Lakshmi Sehgal
    Lakshmi Sahgal, colloquially known as “Captain Lakshmi”, was a revolutionary of the Indian independence movement, an officer of the Indian National Army, and later, the Minister of Women’s Affairs in the Azad Hind government. In the 40s, she commanded the Rani of Jhansi Regiment, an all-women regiment that aimed to overthrow British Raj in colonial India. The regiment was one of the very few all-female combat regiments of WWII on any side, and was named after another renowned female revolutionary in Indian history, Rani Lakshmibai, who was one of the leading figures of the Indian Rebellion of 1857.

    Sophie Scholl
    German revolutionary Sophie Scholl was a founding member of the non-violent Nazi resistance group The White Rose, which advocated for active resistance to Hitler’s regime through an anonymous leaflet and graffiti campaign. In February of 1943, she and other members were arrested for handing out leaflets at the University of Munich and sentenced to death by guillotine. Copies of the leaflet, retitled The Manifesto of the Students of Munich, were smuggled out of the country and millions were air-dropped over Germany by Allied forces later that year.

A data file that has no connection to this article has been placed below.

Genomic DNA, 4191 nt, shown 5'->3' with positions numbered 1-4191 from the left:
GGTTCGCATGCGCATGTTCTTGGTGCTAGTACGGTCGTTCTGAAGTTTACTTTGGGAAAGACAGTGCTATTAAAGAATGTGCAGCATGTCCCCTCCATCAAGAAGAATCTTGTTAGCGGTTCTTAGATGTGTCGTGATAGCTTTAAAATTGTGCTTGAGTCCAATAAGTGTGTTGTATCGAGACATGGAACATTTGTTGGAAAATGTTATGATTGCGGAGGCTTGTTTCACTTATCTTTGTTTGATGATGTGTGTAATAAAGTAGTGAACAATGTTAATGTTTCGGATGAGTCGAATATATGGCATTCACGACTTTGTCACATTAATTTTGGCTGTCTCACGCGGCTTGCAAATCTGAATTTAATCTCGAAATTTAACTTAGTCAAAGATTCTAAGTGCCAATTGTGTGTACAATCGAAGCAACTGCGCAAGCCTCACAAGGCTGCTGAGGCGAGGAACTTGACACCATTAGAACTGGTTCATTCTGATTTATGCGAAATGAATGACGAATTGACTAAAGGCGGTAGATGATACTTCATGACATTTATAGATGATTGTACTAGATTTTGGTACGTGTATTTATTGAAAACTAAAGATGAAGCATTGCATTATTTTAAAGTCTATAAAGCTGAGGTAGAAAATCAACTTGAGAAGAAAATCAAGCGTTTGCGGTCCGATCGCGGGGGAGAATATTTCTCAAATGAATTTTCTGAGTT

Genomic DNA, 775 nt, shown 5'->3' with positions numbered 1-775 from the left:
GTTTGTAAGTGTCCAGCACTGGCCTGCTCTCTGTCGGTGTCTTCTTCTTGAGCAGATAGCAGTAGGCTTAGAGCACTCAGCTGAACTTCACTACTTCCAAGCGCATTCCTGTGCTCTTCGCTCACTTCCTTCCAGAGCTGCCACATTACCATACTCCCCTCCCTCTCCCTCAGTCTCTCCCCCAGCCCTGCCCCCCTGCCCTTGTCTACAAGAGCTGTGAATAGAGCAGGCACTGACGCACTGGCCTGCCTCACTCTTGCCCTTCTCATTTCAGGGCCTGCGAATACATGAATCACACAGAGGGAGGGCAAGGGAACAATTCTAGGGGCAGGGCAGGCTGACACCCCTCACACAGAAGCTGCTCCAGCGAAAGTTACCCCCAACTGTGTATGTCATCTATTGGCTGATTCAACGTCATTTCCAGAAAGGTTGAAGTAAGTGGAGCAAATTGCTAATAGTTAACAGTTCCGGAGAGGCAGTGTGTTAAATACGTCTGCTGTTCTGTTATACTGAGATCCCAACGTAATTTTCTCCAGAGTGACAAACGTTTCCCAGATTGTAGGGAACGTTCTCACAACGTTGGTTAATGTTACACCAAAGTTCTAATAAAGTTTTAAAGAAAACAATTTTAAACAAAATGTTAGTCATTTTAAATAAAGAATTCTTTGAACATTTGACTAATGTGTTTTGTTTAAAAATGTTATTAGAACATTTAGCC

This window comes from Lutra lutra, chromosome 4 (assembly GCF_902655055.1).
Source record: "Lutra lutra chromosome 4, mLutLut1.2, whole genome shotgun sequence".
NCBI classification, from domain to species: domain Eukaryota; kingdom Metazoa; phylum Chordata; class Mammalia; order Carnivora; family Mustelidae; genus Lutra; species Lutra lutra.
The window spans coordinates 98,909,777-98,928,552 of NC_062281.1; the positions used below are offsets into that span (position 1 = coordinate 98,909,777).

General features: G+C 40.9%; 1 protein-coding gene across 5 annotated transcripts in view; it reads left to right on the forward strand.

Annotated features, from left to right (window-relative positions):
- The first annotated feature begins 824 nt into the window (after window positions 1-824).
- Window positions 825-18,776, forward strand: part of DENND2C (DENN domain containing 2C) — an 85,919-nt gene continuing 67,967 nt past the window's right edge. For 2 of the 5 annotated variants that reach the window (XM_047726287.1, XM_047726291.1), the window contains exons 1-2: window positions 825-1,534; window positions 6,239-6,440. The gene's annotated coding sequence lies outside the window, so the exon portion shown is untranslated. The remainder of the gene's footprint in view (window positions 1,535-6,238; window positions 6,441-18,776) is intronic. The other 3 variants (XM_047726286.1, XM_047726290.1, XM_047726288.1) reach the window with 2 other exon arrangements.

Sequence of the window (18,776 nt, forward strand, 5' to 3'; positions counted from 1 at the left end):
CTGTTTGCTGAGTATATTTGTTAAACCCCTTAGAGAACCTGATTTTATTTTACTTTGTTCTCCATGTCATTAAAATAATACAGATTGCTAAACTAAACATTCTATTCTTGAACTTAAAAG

Blanca Canales
    Blanca Canales was a Puerto Rican Nationalist who helped organize the Daughters of Freedom, the women’s branch of the Puerto Rican Nationalist Party. She was one of the few women in history to have led a revolt against the United States, known as the Jayuya Uprising. In 1948, a severely restricting bill known as the Gag Bill, or Law 53, was introduced that made it a crime to print, publish, sell, or exhibit any material intended to paralyze or destroy the insular government. In response, the Nationalists starting planning armed revolution. On October 30, 1950, Blanca and others took up arms which she had stored in her home and marched into the town of Jayuya, taking over the police station, burning down the post office, cutting the telephone wires, and raising the Puerto Rican flag in defiance of the Gag Law. As a result, the US President declared martial law and ordered Army and Air Force attacks on the town. The Nationalists held on for awhile, but were arrested and sentenced to life in prison after 3 days. Much of Jayuya was destroyed, and the incident was not fairly covered by US media, with the US President even saying it was “an incident between Puerto Ricans.”

    Celia Sanchez
    Most people know Fidel Castro and Che Guevara, but fewer people have heard of Celia Sanchez, the woman at the heart of the Cuban Revolution who has even been rumored to be the main decision-maker. After the March 10, 1952 coup, Celia joined the struggle against the Batista government. She was a founder of the 26th of July Movement, leader of combat squads throughout the revolution, controlled group resources, and even made the arrangements for the Granma landing, which transported 82 fighters from Mexico to Cuba in order to overthrow Batista. After the revolution, Celia remained with Castro until her death.